Co-authored by Michael Crow, President, Arizona State University
The U.S. is facing substantial performance gaps within higher education. High-income students are seven times more likely to attain a college degree than low-income students, exacerbating income inequality. The country is projected to be three million college graduates short of what we need to fill expected jobs in 2016 if we are to retain our competitive edge in an increasingly global economy.
Many higher education institutions have made progress in discovering solutions to improve student access and success, including completion rates. But while it's the nature of research universities to experiment, solve problems, and discover new ideas, it's rare for them to share information and work collaboratively. As a result, many of these solutions have remained isolated within the institutions that developed them.
The challenges to the nation's social and economic health have become so great, however, that clearly it is time for universities to think differently and lead the way to improve student graduation rates.
That is why 11 large public research universities have come together with the support of six major grant-making organizations to form an alliance that represents a fundamental shift in the way universities operate. The University Innovation Alliance seeks to boost retention and completion rates for low-income, minority, and first-generation students. Its charter is to scale up proven ideas and break down barriers that have previously prevented innovative programs from being adopted on multiple university campuses.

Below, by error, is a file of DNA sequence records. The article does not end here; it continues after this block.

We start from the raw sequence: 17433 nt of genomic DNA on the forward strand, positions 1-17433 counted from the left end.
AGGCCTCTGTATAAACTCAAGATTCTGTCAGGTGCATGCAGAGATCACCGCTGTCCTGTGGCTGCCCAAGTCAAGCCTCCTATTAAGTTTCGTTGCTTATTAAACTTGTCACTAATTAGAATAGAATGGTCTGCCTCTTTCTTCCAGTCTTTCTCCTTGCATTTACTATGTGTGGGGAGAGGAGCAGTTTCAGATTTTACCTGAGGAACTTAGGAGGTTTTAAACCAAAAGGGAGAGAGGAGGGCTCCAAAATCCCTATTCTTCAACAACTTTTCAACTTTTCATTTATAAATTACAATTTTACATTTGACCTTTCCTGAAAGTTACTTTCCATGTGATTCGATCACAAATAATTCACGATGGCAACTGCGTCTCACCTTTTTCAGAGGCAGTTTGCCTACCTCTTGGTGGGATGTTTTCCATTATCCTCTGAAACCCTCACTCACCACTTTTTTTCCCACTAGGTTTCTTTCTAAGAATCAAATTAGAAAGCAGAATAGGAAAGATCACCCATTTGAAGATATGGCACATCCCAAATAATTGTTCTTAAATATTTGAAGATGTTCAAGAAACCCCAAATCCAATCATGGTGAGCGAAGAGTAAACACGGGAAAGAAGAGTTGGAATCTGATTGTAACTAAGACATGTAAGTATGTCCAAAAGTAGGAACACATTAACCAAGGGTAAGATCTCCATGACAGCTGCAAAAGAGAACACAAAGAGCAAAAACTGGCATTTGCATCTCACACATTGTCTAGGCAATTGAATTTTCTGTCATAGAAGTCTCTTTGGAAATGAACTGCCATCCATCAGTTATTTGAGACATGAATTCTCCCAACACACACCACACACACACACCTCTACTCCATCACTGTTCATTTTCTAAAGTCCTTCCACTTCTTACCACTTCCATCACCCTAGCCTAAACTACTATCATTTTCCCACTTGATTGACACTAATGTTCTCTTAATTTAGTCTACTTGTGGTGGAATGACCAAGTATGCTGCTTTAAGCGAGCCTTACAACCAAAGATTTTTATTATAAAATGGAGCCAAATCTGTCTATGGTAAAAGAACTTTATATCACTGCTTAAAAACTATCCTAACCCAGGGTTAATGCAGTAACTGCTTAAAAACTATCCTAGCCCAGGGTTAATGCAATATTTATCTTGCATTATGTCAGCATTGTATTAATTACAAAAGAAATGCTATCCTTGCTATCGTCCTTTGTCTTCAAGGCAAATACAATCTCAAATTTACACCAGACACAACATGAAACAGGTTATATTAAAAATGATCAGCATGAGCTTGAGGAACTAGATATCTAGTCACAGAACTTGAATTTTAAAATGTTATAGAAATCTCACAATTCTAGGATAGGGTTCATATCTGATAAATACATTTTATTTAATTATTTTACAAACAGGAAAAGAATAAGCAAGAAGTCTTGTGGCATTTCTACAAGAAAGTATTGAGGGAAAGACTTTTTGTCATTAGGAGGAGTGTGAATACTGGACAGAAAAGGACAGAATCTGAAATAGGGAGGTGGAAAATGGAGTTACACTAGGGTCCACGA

Each UIA member has been individually recognized for approaches and interventions to serve more students with quality programs at sustainable costs, from online tools that help students chart a clear course toward graduation to initiatives that push counseling into the residence halls. UIA members have committed to developing formal mechanisms through which successful innovations are shared, assessed and scaled across higher education institutions across the land.
UIA institutional leaders will be working together to create a playbook that focuses on evidence-based solutions and ways to scale those solutions. Critical to this endeavor will be open and honest conversation around what's working and what's not. It will mean talking about failure, and sharing successes. The interventions these universities are considering range from common sense solutions to innovative, new experiments. But perhaps what's most ground-breaking is their commitment to collaboration and scale. These universities educate nearly 400,000 students and hold great promise for having a noticeable impact on the success of American college students.
For funders, the Alliance represents the best opportunity for effective interventions to be deployed on a national scale to impact the greatest number of students. Furthermore, each of the 11 universities has made its own commitment to help match the initial $5.7 million investment by the six funders to start this endeavor and achieve maximum impact.
The potential impact is significant. When student learning and success are placed at the forefront, everyone benefits. It is our hope that other colleges and universities adopt, adapt, and refine UIA's innovations; and that this work will inspire others to develop great solutions of their own and share them to benefit students across the entire socioeconomic spectrum.